December 11, 2017

A Southern Castle Christmas

Posted on November 29, 2010 by in Features

Biltmore Estate at Christmas

It’s not easy to impress relatives, especially when their last name is Vanderbilt. But young George III — grandson of Cornelius, the great railroad tycoon — managed to do just that when he invited his family to Christmas Eve dinner back in 1895.

George Vanderbilt

His relatives traveled by private railway from New York to the then-small town of Asheville, North Carolina. There amid the mountains of southern Appalachia, George welcomed them to his new home, a luxurious estate that rivaled the grandest French chateaux. His niece, Gertrude, was appropriately awed. “I have seldom enjoyed a place so much,” she reportedly exclaimed.

I agree. Named Biltmore — “Bilt” after the area in the Netherlands where the Vanderbilts came from and “more” for the Old English word meaning “rolling hills” — the home is sumptuous at any time of the year, but during Christmas it is truly other-worldly. Our granddaughter was convinced it was a castle.

Of course, even without Christmas glitter, the estate is statistically and artistically staggering:
— The mansion is more than three times the size of the White House.
— The 250 rooms, about a third of which are open to the public, include 65 fireplaces, 35 bedrooms, 43 bathrooms, three kitchens, an indoor bowling alley and a heated swimming pool.
— More than 50,000 objects of art are on display, including paintings by Renoir and Whistler and several 16th-century Flemish tapestries.
— Some of the 125,000 acres originally purchased by Vanderbilt are now part of Mount Pisgah National Park, but the estate grounds are still more than nine times the size of New York’s Central Park.
— The formal and informal gardens were designed by Frederick Law Olmsted, whose resumé included Central Park in New York City. Fifty thousand tulips and more than 1,000 azaleas bloom in the spring, while in the summer an All-America rose garden overwhelms the senses.

35-foot Christmas tree

Now add to this the Christmas stats: nearly 100 decorated Christmas trees, ranging from a small, tabletop model to a 35-foot Fraser fir that sits in the 72-foot high Banquet Hall; more than 1,000 wreaths and bows; 1,450 poinsettias, miles of evergreen garlands and, according to floral manager Cathy Barnhardt, “bazillions of ornaments.”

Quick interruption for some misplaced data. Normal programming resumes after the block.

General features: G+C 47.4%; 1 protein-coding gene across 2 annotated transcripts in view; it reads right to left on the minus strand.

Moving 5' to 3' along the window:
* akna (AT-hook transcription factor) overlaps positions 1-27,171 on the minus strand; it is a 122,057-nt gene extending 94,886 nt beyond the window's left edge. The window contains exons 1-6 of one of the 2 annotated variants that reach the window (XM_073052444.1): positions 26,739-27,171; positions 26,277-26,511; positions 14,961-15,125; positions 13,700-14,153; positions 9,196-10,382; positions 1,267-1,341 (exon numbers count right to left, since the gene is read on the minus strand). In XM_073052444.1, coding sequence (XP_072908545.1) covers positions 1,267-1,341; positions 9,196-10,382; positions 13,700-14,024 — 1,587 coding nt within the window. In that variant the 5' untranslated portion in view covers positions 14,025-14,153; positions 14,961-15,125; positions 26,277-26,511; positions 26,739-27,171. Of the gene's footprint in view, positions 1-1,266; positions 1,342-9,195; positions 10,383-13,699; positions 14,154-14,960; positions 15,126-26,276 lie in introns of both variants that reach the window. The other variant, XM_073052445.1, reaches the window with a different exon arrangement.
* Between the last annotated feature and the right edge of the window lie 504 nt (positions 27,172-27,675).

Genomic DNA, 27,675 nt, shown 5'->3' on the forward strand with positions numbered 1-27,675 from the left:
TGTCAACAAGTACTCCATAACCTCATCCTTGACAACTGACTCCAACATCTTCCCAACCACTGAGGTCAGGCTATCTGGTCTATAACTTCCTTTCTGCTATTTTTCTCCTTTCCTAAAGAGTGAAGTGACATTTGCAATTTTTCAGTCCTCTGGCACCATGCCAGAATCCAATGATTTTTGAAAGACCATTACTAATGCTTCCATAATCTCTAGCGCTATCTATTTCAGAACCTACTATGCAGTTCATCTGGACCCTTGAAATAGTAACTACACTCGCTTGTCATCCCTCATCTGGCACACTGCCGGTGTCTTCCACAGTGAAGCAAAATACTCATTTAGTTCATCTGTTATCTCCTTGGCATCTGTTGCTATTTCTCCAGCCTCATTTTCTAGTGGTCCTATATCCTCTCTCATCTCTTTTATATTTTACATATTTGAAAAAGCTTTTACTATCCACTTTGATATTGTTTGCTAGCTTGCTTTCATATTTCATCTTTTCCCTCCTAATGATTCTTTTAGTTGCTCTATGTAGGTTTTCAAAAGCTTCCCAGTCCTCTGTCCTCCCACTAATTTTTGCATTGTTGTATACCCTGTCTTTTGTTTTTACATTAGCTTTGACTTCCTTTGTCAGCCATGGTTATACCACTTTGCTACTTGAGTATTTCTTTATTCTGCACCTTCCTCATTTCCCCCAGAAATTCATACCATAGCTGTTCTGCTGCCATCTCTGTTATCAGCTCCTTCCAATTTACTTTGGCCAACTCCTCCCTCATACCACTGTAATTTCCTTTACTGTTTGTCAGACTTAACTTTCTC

This year the giant fir will be laden with child-pleasing decorations, including dolls, tops and even tricycles and toy trains. This is designed to reflect early Christmases when the Vanderbilts hosted massive family-friendly Christmas parties for their employees and gave a present to each child who lived on the estate.

Biltmore library

While Vanderbilt was most concerned with his own home, he also wanted to provide livable space for his workers. In 1889 he purchased property near the estate, tore down the dilapidated buildings and built a planned community in which all streets radiated out fan-shape from the focal point, All Souls Church. Biltmore Village was incorporated as a town in 1893, two years before Vanderbilt moved into his own mansion.

Most of the buildings have been restored and are now used as shops, restaurants and galleries. Of special note: New Morning Gallery, more than 12,000 square feet of outstanding handmade items, and Bellagio, a showcase of wearable art. Also not to be missed during the holiday season: Olde World Christmas Shoppe, which, as the name implies, is filled with nutcrackers and fudge.

The first weekend in December the Village ushers in the holiday season by turning on thousands of lights. Strolling vocalists and instrumentalists — all dressed in turn-of-the-century costumes — offer free entertainment.

Vanderbilt would have like that. So do I!

www.biltmore.com/ Reservations advised.

Andrea Gross is a former contributing editor for Ladies’ Home Journal. She and husband Irv Gross now split their time between travel writing and helping people write their personal and family stories.

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